Japan's Flood Control System
Posted Jan 09th 2014 | By:
Cyclones, tsunamis and typhoons can wreak havoc in certain parts of Asia, especially in places where there is little infrastructure to protect residents. One example is Typhoon Haiyan in the Philippines, which left 6,000 people dead and 4 million people without homes.
Many governments simply do not have the resources to build effecient drainage system, but but Japan is another story. Japan has gone through its economic ups and downs, but it is a country that invests heavily in technology and engineering to combat flooding and earth quakes. For residents in the city of Saitama, their sewer (flood prevention system) is so elaborate and ornate, many believe underground cities can be built from within.
This underground structure was started in 1992, with a 240 billion yen budget. It includes massive concrete silos that are 213 feet tall and 105 feet wide. These silos are connected by nearly 4 miles of underground roughly 164 miles below the city's surface. Within the system is a giant tank supported by 59 behemoth columns. The government constructed this mega storm drain to address flooding issues in the Saitama Prefecture, particularly on the eastern side. Proposing the idea of building a city in this flooding system is not an exaggeration, but human settlement is out of the question, since the main goal of this underground network is to deal with massive flooding from typhoons and tsunamis.
It connects to the Edo, Naka and Otoshifurutone rivers, meant to channel any flood water through the network and back out to Mother Nature. But, if these are rivers are flooded as well, any excess water will be sifted through five tunnels that are channel into a giant reservoir, until it is released manually when outside flooding waters die down. It is a wonder that few people will get to see, so much so that this flood control system is opened to tourists.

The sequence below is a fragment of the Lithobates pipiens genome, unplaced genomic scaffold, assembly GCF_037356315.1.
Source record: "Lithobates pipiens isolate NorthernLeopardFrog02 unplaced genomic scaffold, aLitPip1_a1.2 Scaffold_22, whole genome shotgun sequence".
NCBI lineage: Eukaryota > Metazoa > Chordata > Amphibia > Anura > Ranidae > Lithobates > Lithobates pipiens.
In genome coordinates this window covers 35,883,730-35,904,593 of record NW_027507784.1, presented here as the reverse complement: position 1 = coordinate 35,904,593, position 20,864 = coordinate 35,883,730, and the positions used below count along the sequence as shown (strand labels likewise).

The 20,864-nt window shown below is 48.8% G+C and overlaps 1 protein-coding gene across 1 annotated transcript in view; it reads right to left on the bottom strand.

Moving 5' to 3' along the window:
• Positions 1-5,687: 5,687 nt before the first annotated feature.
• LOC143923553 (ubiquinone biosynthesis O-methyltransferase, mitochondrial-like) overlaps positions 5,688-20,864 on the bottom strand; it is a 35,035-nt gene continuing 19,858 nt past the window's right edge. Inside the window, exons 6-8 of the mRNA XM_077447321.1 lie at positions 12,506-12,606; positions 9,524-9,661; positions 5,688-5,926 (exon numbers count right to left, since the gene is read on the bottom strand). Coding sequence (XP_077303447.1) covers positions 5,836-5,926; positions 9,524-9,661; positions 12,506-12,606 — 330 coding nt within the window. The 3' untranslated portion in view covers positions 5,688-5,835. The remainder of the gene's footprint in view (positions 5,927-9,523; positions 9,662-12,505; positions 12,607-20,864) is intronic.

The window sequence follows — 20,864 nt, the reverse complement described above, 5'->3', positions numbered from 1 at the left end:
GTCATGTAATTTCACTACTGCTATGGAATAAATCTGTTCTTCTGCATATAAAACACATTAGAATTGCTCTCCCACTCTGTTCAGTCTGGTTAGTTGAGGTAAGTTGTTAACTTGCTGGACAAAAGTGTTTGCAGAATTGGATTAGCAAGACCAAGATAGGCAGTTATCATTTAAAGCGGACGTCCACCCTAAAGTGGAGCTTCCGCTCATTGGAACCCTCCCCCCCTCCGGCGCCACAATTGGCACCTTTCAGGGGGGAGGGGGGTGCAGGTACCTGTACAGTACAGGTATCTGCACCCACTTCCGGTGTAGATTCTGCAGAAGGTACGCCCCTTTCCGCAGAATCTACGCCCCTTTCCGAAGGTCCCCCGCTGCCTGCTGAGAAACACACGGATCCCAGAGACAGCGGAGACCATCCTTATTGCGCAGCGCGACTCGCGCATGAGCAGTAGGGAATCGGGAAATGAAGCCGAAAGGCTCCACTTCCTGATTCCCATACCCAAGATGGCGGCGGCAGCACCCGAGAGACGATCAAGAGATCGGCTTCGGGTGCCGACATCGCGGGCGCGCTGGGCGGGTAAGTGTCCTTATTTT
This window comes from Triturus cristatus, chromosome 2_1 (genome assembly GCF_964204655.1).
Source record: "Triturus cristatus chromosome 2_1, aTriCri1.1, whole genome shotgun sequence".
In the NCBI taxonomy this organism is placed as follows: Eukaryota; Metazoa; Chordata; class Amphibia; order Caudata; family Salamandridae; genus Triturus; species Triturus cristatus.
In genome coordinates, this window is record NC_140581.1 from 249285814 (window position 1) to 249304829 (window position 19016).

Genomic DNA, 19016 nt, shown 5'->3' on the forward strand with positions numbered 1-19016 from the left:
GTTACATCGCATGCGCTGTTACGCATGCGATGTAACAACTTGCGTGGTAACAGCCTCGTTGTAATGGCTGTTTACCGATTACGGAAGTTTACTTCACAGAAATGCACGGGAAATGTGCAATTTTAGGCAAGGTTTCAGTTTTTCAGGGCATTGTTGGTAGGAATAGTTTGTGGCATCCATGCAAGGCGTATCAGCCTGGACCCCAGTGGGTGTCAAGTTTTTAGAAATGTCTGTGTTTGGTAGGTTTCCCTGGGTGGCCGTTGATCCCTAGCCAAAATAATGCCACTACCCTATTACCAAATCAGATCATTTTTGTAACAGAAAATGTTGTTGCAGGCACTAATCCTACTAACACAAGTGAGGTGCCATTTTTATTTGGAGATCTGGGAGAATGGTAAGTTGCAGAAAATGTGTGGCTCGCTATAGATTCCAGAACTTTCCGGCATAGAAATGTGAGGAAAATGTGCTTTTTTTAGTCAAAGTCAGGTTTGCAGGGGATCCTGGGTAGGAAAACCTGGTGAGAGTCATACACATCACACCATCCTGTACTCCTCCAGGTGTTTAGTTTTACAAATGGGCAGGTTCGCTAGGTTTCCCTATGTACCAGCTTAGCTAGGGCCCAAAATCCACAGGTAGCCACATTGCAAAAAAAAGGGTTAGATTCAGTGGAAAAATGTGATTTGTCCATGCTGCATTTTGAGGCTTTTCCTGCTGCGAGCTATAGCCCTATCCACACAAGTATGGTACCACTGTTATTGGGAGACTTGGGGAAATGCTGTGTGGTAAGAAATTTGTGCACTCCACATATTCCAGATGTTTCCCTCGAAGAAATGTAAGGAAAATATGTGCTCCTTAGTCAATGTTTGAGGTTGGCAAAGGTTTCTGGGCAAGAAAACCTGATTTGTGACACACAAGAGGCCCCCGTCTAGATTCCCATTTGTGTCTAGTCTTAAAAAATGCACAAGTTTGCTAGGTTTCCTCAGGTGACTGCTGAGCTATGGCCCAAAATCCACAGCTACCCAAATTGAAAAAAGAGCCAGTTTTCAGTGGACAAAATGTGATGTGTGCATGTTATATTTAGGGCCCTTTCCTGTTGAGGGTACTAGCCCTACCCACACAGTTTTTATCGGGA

It is a modern marvel in its own right, and Japan has rich history of constructing underground disposal networks. Japan's first sewer dates back 2,000 years ago, and there was a 1300 year old system that ran through village of Heijo-kyo. Taiko Sewerage is a 500 year old culvert that was built around Osaka castle, and it is still functional today. The first modern sewer system in Japan was constructed in 1884, but it wasn't until post-World War II that gave way to public systems throughout Japan.
The Saitama system not only points stellar engineering process, but it is indicative of the investment and technology needed to sustain such a large project. It is a shame more countries do not aspire to building mega public works projects like Japan. It could certainly play an integral role in saving more lives.
Pictures from Fun on the Net.
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